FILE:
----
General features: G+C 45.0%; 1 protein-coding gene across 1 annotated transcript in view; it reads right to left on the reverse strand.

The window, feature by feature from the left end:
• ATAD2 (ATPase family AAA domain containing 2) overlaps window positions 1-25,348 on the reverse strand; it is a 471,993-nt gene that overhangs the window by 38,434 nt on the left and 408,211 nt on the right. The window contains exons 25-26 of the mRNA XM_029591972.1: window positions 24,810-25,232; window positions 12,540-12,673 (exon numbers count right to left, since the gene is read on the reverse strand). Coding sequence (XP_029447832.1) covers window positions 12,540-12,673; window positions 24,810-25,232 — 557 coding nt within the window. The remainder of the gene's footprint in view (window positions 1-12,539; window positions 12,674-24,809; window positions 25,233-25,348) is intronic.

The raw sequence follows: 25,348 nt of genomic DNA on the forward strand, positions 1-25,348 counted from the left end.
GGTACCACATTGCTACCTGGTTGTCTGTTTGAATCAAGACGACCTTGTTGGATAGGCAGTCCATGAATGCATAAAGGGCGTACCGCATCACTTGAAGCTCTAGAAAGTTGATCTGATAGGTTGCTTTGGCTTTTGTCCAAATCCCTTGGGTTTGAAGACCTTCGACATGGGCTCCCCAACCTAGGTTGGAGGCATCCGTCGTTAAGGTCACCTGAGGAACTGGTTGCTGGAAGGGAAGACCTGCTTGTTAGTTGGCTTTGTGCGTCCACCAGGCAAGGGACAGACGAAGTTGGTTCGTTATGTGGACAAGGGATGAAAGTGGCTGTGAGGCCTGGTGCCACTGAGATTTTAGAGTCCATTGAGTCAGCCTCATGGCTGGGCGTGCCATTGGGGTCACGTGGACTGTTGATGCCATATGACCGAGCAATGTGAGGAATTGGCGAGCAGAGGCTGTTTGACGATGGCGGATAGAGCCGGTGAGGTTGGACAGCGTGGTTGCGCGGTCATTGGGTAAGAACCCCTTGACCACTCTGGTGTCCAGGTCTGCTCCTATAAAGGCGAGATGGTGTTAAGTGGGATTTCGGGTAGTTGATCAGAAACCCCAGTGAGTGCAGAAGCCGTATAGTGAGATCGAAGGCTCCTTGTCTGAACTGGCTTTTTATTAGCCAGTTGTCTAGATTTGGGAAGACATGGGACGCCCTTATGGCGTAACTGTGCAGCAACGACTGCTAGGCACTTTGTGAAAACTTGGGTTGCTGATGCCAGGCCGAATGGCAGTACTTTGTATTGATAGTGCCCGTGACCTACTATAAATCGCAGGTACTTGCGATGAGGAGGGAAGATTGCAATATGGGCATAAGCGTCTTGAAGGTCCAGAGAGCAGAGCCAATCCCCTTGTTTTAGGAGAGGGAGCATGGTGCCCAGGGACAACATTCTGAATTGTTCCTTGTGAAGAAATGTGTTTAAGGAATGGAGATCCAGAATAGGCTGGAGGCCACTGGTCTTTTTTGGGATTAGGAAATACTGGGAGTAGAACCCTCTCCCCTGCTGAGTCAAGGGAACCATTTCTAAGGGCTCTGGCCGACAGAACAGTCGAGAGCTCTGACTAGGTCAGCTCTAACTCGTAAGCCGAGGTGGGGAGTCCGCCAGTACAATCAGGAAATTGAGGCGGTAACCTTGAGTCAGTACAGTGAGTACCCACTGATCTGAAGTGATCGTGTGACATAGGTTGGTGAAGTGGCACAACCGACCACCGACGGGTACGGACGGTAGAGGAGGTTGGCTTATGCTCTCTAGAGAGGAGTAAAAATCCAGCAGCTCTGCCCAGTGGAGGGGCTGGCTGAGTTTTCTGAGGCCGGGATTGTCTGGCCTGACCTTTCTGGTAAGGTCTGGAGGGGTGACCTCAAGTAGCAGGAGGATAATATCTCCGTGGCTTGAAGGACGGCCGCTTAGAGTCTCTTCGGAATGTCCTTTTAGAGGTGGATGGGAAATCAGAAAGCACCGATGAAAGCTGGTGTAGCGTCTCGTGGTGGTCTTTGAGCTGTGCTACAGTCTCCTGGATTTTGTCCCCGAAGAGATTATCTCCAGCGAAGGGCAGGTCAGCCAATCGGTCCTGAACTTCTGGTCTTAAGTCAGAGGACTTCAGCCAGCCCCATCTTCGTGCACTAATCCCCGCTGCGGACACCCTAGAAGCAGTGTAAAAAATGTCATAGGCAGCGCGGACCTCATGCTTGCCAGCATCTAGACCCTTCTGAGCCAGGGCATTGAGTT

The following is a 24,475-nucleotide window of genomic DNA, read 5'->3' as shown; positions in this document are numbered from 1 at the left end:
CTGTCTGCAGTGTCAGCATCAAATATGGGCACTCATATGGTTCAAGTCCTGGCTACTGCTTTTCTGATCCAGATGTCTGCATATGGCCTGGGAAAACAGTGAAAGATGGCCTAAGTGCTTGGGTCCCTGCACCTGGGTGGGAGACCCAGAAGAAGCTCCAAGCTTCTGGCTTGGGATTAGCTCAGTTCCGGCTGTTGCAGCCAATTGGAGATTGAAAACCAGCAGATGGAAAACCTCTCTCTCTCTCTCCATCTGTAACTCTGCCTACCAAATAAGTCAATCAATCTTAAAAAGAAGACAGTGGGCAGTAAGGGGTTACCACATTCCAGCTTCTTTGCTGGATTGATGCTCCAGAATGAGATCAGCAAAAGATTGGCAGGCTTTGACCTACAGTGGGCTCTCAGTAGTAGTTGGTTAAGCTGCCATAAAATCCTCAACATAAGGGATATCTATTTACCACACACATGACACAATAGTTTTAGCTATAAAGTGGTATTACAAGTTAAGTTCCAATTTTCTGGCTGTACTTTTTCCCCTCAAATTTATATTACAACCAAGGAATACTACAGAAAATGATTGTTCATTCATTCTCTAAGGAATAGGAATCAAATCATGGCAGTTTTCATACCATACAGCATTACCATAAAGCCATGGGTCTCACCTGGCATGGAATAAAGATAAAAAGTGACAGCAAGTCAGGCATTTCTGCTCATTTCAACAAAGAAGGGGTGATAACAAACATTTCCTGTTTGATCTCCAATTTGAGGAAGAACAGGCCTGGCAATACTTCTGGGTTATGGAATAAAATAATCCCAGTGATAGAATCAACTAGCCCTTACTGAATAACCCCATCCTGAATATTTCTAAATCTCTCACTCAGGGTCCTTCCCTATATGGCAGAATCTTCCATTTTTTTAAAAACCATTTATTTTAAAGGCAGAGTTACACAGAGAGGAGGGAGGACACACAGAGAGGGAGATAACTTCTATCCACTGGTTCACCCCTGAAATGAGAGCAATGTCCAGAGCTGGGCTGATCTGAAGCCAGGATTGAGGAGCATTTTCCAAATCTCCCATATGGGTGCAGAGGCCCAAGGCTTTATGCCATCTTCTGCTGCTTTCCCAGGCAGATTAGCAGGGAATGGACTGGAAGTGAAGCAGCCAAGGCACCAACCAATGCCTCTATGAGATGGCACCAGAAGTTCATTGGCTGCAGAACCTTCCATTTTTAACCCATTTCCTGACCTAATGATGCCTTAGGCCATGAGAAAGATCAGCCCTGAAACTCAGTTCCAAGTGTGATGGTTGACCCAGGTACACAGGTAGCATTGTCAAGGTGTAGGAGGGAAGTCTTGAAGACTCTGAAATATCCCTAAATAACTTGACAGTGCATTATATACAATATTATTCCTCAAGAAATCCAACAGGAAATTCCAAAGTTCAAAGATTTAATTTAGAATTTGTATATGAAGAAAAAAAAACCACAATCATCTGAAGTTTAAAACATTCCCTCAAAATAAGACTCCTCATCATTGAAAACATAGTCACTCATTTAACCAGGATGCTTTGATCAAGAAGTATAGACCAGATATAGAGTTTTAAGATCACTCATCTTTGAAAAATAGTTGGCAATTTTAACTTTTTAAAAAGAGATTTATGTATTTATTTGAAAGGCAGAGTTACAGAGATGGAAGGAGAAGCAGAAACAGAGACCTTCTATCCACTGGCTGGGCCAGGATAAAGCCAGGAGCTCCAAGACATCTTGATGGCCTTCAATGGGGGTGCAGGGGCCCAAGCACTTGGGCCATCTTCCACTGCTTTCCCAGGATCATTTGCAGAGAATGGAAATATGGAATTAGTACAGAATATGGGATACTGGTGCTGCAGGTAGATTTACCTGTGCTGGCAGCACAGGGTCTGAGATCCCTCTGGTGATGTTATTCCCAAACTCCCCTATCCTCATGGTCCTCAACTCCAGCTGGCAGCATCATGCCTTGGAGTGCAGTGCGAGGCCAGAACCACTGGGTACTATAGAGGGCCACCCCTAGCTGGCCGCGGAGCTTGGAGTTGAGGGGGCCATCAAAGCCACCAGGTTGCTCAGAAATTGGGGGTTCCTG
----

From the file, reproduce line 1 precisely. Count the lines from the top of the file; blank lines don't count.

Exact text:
General features: G+C 45.0%; 1 protein-coding gene across 1 annotated transcript in view; it reads right to left on the reverse strand.